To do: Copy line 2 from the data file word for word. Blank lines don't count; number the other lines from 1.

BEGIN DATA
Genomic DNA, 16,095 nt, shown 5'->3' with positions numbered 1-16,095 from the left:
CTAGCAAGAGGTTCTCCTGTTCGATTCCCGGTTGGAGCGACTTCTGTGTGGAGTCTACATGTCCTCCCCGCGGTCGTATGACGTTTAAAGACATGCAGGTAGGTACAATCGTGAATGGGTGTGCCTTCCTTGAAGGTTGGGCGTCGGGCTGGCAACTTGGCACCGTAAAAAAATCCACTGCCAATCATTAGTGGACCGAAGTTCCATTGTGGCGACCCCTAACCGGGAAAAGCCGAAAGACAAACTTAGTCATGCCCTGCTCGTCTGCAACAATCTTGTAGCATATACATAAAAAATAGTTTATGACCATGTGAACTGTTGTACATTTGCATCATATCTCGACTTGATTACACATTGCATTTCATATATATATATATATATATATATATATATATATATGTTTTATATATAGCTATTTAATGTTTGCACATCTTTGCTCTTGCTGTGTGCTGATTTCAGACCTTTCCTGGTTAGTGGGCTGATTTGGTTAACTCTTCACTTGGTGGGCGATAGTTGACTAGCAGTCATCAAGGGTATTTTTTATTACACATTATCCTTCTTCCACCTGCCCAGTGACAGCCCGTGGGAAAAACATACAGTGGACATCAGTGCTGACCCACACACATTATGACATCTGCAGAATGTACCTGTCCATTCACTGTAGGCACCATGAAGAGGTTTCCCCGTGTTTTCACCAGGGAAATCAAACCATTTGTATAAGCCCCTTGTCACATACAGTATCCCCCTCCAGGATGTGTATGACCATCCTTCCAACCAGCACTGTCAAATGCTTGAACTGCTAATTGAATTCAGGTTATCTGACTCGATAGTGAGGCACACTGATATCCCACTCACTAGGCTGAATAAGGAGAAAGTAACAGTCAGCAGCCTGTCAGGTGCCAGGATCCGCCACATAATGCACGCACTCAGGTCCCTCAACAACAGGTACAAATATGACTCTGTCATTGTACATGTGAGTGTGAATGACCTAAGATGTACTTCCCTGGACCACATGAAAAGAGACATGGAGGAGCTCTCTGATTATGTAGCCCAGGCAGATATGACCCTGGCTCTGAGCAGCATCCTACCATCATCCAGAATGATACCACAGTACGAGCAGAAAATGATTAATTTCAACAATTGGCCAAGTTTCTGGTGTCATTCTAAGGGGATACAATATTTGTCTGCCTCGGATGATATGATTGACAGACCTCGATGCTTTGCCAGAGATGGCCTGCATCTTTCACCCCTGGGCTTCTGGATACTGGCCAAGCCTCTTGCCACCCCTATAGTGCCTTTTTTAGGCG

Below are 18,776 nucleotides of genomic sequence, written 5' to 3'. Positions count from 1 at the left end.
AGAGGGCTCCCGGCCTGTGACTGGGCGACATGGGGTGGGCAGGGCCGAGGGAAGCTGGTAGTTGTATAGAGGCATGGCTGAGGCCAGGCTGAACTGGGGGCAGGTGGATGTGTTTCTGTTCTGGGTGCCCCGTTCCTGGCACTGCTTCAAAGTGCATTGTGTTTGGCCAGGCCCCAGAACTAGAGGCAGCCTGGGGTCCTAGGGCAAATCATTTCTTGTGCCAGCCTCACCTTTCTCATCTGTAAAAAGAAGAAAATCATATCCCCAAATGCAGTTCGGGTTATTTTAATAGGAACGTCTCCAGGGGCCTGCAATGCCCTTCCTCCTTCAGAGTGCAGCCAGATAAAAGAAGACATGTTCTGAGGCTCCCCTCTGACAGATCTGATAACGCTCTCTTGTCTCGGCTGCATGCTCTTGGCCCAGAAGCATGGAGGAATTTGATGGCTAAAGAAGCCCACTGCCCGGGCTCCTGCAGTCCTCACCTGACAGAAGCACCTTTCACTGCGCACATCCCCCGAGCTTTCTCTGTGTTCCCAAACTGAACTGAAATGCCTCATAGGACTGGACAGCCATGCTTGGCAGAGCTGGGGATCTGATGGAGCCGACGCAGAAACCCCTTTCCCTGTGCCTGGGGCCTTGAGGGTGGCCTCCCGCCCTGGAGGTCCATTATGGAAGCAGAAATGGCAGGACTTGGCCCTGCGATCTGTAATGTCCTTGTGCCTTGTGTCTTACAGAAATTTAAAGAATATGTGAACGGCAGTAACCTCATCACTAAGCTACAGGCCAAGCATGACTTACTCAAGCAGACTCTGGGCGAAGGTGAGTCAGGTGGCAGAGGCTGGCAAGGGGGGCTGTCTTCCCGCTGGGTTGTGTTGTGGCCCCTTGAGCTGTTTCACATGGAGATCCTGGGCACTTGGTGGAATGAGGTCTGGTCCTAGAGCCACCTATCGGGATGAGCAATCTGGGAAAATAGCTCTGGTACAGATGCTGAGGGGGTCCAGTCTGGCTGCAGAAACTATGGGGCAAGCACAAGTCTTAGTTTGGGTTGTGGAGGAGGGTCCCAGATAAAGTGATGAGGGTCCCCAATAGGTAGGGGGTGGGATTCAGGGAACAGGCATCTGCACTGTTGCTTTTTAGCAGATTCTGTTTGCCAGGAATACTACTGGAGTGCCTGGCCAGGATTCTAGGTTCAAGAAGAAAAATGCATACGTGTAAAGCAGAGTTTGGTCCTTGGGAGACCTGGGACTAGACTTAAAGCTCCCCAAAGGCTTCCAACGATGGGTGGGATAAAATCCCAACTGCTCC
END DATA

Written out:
CTAGCAAGAGGTTCTCCTGTTCGATTCCCGGTTGGAGCGACTTCTGTGTGGAGTCTACATGTCCTCCCCGCGGTCGTATGACGTTTAAAGACATGCAGGTAGGTACAATCGTGAATGGGTGTGCCTTCCTTGAAGGTTGGGCGTCGGGCTGGCAACTTGGCACCGTAAAAAAATCCACTGCCAATCATTAGTGGACCGAAGTTCCATTGTGGCGACCCCTAACCGGGAAAAGCCGAAAGACAAACTTAGTCATGCCCTGCTCGTCTGCAACAATCTTGTAGCATATACATAAAAAATAGTTTATGACCATGTGAACTGTTGTACATTTGCATCATATCTCGACTTGATTACACATTGCATTTCATATATATATATATATATATATATATATATATATATGTTTTATATATAGCTATTTAATGTTTGCACATCTTTGCTCTTGCTGTGTGCTGATTTCAGACCTTTCCTGGTTAGTGGGCTGATTTGGTTAACTCTTCACTTGGTGGGCGATAGTTGACTAGCAGTCATCAAGGGTATTTTTTATTACACATTATCCTTCTTCCACCTGCCCAGTGACAGCCCGTGGGAAAAACATACAGTGGACATCAGTGCTGACCCACACACATTATGACATCTGCAGAATGTACCTGTCCATTCACTGTAGGCACCATGAAGAGGTTTCCCCGTGTTTTCACCAGGGAAATCAAACCATTTGTATAAGCCCCTTGTCACATACAGTATCCCCCTCCAGGATGTGTATGACCATCCTTCCAACCAGCACTGTCAAATGCTTGAACTGCTAATTGAATTCAGGTTATCTGACTCGATAGTGAGGCACACTGATATCCCACTCACTAGGCTGAATAAGGAGAAAGTAACAGTCAGCAGCCTGTCAGGTGCCAGGATCCGCCACATAATGCACGCACTCAGGTCCCTCAACAACAGGTACAAATATGACTCTGTCATTGTACATGTGAGTGTGAATGACCTAAGATGTACTTCCCTGGACCACATGAAAAGAGACATGGAGGAGCTCTCTGATTATGTAGCCCAGGCAGATATGACCCTGGCTCTGAGCAGCATCCTACCATCATCCAGAATGATACCACAGTACGAGCAGAAAATGATTAATTTCAACAATTGGCCAAGTTTCTGGTGTCATTCTAAGGGGATACAATATTTGTCTGCCTCGGATGATATGATTGACAGACCTCGATGCTTTGCCAGAGATGGCCTGCATCTTTCACCCCTGGGCTTCTGGATACTGGCCAAGCCTCTTGCCACCCCTATAGTGCCTTTTTTAGGCG